The Couple’s Guide to Saving Money

Among Americans who made New Year’s resolutions this year, 49 percent planned to save more money, and 30 percent planned to start budgeting. If you and your partner are aiming to cut spending in 2020, you’ll get the best results working as a team. Here’s how to start saving money as a couple to set aside more for your future.

Set Common Goals

It’s hard to start saving money, especially if you and your partner don’t have the same financial goals. Set aside some time to discuss your long-term savings goals so you can decide where you want to allocate your funds.

Whether you’re saving for a newborn, a vacation, or a house, having frequent discussions about your long-term savings goals can help couples hold each other accountable. By discussing what you want to accomplish in the future, couples can adjust plans for saving and spending as needed.

Start Budgeting

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Before you start budgeting, both partners should track spending for a month and log every purchase and expense. Tracking every expense can give you a general idea of where your money is going, and it’ll highlight areas where you can cut down on spending.

After learning your partner’s spending habits, you can adjust your spending and increase your savings as needed. Don’t think of it as budgeting—instead, think of it as creating a comprehensive spending plan that prioritizes saving for your future together.

For help tracking your spending, use a budgeting app, like Mint or Home Budget. Many budget-tracking apps can sync between phones, allowing couples to share information and hold each other accountable for spending.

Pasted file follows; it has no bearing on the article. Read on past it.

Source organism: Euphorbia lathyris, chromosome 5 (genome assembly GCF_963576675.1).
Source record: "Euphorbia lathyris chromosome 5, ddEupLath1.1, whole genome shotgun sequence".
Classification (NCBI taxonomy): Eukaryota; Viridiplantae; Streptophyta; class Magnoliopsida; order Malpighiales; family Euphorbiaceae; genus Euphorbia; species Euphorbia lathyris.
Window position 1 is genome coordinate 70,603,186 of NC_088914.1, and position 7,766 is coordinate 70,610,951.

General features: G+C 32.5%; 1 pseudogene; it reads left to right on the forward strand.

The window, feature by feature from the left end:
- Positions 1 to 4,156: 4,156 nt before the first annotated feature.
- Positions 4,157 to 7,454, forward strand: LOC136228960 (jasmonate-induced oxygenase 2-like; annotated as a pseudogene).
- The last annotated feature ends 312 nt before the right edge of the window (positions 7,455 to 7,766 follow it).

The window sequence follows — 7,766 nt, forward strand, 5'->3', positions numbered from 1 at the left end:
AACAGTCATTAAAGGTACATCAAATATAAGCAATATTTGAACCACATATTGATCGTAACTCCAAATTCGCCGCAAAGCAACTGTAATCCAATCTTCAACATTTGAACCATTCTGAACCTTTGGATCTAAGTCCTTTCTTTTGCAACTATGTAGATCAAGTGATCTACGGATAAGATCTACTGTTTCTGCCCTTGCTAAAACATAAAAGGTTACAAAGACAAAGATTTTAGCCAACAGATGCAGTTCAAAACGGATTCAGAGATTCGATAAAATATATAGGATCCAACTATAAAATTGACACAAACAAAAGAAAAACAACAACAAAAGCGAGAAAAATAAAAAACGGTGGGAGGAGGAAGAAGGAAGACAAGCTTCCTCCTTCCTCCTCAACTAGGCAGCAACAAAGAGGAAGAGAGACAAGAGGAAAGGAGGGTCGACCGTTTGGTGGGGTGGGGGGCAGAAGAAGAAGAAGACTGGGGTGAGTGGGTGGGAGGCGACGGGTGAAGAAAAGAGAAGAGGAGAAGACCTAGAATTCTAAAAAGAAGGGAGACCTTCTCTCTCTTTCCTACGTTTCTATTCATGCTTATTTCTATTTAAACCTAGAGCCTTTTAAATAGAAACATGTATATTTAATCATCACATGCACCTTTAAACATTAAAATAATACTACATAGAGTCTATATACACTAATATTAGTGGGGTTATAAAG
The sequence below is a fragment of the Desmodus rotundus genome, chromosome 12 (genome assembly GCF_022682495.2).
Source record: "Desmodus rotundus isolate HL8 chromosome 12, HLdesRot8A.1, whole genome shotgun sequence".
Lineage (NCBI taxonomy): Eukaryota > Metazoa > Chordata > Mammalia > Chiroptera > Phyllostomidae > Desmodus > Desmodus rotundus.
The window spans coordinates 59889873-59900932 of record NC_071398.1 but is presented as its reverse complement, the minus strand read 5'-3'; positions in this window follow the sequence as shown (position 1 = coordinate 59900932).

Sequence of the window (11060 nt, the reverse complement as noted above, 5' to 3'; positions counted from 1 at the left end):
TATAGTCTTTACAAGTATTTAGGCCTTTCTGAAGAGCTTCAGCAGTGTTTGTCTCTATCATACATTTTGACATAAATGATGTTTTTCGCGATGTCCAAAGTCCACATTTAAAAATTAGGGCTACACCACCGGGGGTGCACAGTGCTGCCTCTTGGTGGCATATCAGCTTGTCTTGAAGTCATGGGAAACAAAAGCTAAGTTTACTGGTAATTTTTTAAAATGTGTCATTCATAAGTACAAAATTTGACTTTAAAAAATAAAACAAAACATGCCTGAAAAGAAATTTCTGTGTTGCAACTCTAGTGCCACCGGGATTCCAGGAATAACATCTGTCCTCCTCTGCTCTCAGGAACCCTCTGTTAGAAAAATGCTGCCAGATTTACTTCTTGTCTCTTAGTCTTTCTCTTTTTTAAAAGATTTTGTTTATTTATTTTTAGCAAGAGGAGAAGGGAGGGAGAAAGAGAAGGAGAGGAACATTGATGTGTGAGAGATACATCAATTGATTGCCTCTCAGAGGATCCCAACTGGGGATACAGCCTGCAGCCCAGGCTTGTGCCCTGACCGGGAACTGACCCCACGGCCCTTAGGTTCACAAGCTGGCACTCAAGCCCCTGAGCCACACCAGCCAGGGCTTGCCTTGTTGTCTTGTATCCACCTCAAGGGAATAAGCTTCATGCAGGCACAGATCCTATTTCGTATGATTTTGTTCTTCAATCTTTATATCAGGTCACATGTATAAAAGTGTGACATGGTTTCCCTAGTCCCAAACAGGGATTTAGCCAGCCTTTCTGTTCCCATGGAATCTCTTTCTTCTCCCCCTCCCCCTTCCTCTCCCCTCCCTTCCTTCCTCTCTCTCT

Adjust Your Insurance Policy

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Paying high monthly insurance premiums can make it difficult to start saving. In fact, approximately 1.7 million people declared bankruptcy in 2018 because of medical debt. To cut down on insurance costs, look for alternative options to make your monthly insurance payments more affordable.

Additionally, consider investing in income protection insurance. Income protection insurance can give couples peace of mind if one partner is unable to work due to illness or injury. If you need help managing expenses until you can get back on your feet and find cheap income protection insurance with iSelect.

When Possible, Buy Used

If you’re moving into a new apartment or house, new furniture can be expensive. Instead, search for used furniture at local thrift shops, yard sales, and flea markets. With a few adjustments and a fresh coat of paint, you can make an old table or chair look brand new.

Depending on where you live, it can difficult to find used furniture locally. Outlet Sale, a home goods website, sells discounted and bulk products at brand name quality. With hand-selected products from top European brands, wholesale pricing, and fast shipping, couples can save hundreds when shopping for home goods at outletsale.com.

To save even more, buy used clothing—or sell your clothes you don’t reach for anymore—at consignment stores or on secondhand apps like Depop and Poshmark.

Open A Joint Bank Account

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According to a survey by CreditCards.com, one in five Americans in a relationship have hidden $500 or more in spending from their partner. Financial infidelity can undermine a partner’s efforts to save. Opening a joint bank account can help join couples financially, hold each other accountable for spending, avoid financial infidelity.

The average checking account charges accountholders about 25 fees, so opting for one bank account can save couples money. Joint bank accounts can also help couples stop wasting time transferring money between accounts to pay bills, and they can eliminate arguments between who pays for groceries, dinner, and gas.

Regardless of you and your partner’s long-term savings goals, working as a team can help couples hold each other accountable, work toward common goals, and save more money.

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